Brent Rose, MD, is a radiation oncologist. He received his medical degree from UC San Diego School of Medicine in 2010. Here, he extended his medical school training to complete an NIH-funded research program (T32) and a post-doctoral research fellowship. During this time, his research focused on modeling the effect of radiation on normal tissues and developing techniques to reduce the risk of normal tissue toxicity. Rose was also actively involved in research methods to account for competing risks in oncology. His publications include 21 peer-reviewed original research manuscripts, four commentaries and invited reviews, and four textbook chapters.
After his training, he completed his internship at the Beth Israel Deaconess Medical Center in Boston before joining the residency at the Harvard Radiation Oncology Program. He is joining the faculty at UC San Diego as an assistant professor in the Department of Radiation Medicine in 2016 when he completes his residency.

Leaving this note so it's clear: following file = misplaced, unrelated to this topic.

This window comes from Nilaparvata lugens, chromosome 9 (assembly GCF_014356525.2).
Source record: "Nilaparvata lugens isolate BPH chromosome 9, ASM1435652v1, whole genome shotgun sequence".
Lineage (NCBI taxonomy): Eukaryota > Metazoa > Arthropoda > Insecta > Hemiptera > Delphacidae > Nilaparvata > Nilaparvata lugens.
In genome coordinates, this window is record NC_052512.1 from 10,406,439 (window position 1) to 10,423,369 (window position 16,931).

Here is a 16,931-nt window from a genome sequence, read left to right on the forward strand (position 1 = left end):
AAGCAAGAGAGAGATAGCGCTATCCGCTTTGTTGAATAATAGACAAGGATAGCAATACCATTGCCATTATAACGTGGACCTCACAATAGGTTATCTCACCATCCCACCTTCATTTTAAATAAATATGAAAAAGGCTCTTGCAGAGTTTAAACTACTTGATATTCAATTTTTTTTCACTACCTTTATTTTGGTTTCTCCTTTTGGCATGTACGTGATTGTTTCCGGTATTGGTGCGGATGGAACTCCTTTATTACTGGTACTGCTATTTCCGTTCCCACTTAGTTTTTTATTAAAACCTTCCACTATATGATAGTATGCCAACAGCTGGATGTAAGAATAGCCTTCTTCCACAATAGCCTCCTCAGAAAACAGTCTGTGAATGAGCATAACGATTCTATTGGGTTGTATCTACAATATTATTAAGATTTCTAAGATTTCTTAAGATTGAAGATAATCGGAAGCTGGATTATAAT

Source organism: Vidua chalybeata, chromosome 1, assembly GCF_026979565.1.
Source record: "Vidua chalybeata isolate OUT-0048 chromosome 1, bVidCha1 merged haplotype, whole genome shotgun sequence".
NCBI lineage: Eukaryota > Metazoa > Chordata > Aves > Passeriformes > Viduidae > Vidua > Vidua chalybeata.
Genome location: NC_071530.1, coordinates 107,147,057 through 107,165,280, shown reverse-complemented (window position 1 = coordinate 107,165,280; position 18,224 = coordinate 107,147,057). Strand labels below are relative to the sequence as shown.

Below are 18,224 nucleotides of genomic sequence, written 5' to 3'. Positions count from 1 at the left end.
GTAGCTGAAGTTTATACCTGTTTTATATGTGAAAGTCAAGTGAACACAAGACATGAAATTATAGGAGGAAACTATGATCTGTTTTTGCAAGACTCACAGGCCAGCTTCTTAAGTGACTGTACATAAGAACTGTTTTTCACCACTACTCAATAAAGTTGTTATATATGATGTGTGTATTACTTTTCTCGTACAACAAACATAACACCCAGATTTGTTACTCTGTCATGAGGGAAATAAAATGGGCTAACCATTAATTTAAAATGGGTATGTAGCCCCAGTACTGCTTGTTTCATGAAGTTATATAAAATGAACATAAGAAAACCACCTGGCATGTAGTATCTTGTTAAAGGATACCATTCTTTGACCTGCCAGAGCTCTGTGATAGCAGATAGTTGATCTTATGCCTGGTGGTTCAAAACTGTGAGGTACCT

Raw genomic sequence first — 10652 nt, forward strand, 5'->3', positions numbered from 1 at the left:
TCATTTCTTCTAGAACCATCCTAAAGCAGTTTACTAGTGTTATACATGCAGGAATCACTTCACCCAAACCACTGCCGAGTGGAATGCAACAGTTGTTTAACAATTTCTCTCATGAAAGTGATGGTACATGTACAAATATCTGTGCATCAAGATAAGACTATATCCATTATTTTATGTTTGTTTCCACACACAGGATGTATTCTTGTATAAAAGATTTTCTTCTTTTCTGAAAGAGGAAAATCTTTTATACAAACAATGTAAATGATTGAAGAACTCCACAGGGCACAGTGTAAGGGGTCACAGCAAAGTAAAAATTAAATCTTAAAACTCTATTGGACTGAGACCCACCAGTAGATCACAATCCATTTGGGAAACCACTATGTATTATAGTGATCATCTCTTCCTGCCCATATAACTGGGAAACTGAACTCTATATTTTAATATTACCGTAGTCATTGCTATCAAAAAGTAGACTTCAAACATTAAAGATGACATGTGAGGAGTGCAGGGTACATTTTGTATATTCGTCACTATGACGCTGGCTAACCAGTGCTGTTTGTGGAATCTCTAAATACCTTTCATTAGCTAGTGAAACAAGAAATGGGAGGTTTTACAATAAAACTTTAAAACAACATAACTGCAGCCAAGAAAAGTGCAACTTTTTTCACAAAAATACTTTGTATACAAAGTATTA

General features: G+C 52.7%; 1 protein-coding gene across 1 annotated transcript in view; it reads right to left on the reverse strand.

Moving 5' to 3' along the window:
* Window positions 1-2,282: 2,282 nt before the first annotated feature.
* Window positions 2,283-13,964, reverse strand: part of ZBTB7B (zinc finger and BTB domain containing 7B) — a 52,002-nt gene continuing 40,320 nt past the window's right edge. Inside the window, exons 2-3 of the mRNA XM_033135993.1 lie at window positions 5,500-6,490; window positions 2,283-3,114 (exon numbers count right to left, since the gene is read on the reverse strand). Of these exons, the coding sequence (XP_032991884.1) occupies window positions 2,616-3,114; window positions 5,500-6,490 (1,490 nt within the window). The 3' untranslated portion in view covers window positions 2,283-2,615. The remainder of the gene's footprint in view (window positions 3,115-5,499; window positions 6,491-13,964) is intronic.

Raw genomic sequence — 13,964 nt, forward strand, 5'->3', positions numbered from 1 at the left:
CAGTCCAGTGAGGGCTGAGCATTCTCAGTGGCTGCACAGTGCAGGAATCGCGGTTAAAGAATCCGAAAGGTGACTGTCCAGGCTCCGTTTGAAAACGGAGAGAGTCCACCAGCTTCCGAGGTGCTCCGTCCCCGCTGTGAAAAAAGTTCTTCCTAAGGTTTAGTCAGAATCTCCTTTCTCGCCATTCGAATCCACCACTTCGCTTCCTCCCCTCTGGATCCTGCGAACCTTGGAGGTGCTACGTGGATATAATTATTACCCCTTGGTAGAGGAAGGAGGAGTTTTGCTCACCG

“The T32 program provided grant funding to support my research time in the radiation oncology department. In addition to the publications that I was able to produce, this time was very important to develop the research skills that will be useful for the rest of my career,” Rose said.
Daniel R. Simpson, MD, is a radiation oncologist who specializes in treating cancer of the liver, gastrointestinal tract and central nervous system (the brain and spinal cord). As an assistant professor in the Department of Radiation Medicine and Applied Sciences at UC San Diego School of Medicine, Simpson instructs medical students and residents. His research interests include novel imaging techniques, immunotherapy, image-guided radiotherapy and adaptive radiotherapy.